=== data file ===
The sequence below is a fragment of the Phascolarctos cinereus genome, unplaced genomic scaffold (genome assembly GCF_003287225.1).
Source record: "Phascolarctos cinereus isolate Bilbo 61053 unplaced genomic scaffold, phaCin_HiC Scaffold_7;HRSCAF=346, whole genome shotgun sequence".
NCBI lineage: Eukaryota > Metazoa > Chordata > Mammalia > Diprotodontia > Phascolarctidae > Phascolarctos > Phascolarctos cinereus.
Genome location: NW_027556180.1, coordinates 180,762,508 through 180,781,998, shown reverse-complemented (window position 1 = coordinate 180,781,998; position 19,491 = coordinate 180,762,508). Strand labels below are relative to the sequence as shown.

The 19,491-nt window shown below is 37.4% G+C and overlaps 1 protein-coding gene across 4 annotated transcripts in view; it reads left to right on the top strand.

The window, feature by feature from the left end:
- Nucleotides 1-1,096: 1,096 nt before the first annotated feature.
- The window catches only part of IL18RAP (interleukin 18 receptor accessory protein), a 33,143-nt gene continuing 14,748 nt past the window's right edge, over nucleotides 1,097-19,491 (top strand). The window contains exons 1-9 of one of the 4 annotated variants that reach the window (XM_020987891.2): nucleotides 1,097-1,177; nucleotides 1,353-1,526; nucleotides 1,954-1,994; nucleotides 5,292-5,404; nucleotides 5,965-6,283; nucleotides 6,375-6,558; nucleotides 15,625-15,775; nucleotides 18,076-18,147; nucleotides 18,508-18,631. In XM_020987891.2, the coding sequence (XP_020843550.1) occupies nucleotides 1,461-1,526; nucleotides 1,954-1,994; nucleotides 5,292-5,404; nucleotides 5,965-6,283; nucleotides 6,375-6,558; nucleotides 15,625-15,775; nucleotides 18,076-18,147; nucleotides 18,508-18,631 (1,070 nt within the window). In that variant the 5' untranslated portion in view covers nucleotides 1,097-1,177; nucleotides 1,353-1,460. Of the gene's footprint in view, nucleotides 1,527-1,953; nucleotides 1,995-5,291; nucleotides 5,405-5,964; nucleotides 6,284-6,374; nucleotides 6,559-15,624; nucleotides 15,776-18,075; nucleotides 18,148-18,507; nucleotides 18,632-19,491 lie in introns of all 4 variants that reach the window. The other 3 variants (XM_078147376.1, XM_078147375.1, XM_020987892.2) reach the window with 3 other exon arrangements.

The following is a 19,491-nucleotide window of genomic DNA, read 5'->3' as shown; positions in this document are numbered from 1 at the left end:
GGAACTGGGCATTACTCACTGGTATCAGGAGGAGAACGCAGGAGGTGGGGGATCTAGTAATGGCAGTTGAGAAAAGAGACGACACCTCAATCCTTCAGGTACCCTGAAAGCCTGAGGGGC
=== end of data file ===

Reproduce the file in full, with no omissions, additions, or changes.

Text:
The sequence below is a fragment of the Phascolarctos cinereus genome, unplaced genomic scaffold (genome assembly GCF_003287225.1).
Source record: "Phascolarctos cinereus isolate Bilbo 61053 unplaced genomic scaffold, phaCin_HiC Scaffold_7;HRSCAF=346, whole genome shotgun sequence".
NCBI lineage: Eukaryota > Metazoa > Chordata > Mammalia > Diprotodontia > Phascolarctidae > Phascolarctos > Phascolarctos cinereus.
Genome location: NW_027556180.1, coordinates 180,762,508 through 180,781,998, shown reverse-complemented (window position 1 = coordinate 180,781,998; position 19,491 = coordinate 180,762,508). Strand labels below are relative to the sequence as shown.

The 19,491-nt window shown below is 37.4% G+C and overlaps 1 protein-coding gene across 4 annotated transcripts in view; it reads left to right on the top strand.

The window, feature by feature from the left end:
- Nucleotides 1-1,096: 1,096 nt before the first annotated feature.
- The window catches only part of IL18RAP (interleukin 18 receptor accessory protein), a 33,143-nt gene continuing 14,748 nt past the window's right edge, over nucleotides 1,097-19,491 (top strand). The window contains exons 1-9 of one of the 4 annotated variants that reach the window (XM_020987891.2): nucleotides 1,097-1,177; nucleotides 1,353-1,526; nucleotides 1,954-1,994; nucleotides 5,292-5,404; nucleotides 5,965-6,283; nucleotides 6,375-6,558; nucleotides 15,625-15,775; nucleotides 18,076-18,147; nucleotides 18,508-18,631. In XM_020987891.2, the coding sequence (XP_020843550.1) occupies nucleotides 1,461-1,526; nucleotides 1,954-1,994; nucleotides 5,292-5,404; nucleotides 5,965-6,283; nucleotides 6,375-6,558; nucleotides 15,625-15,775; nucleotides 18,076-18,147; nucleotides 18,508-18,631 (1,070 nt within the window). In that variant the 5' untranslated portion in view covers nucleotides 1,097-1,177; nucleotides 1,353-1,460. Of the gene's footprint in view, nucleotides 1,527-1,953; nucleotides 1,995-5,291; nucleotides 5,405-5,964; nucleotides 6,284-6,374; nucleotides 6,559-15,624; nucleotides 15,776-18,075; nucleotides 18,148-18,507; nucleotides 18,632-19,491 lie in introns of all 4 variants that reach the window. The other 3 variants (XM_078147376.1, XM_078147375.1, XM_020987892.2) reach the window with 3 other exon arrangements.

The following is a 19,491-nucleotide window of genomic DNA, read 5'->3' as shown; positions in this document are numbered from 1 at the left end:
GGAACTGGGCATTACTCACTGGTATCAGGAGGAGAACGCAGGAGGTGGGGGATCTAGTAATGGCAGTTGAGAAAAGAGACGACACCTCAATCCTTCAGGTACCCTGAAAGCCTGAGGGGC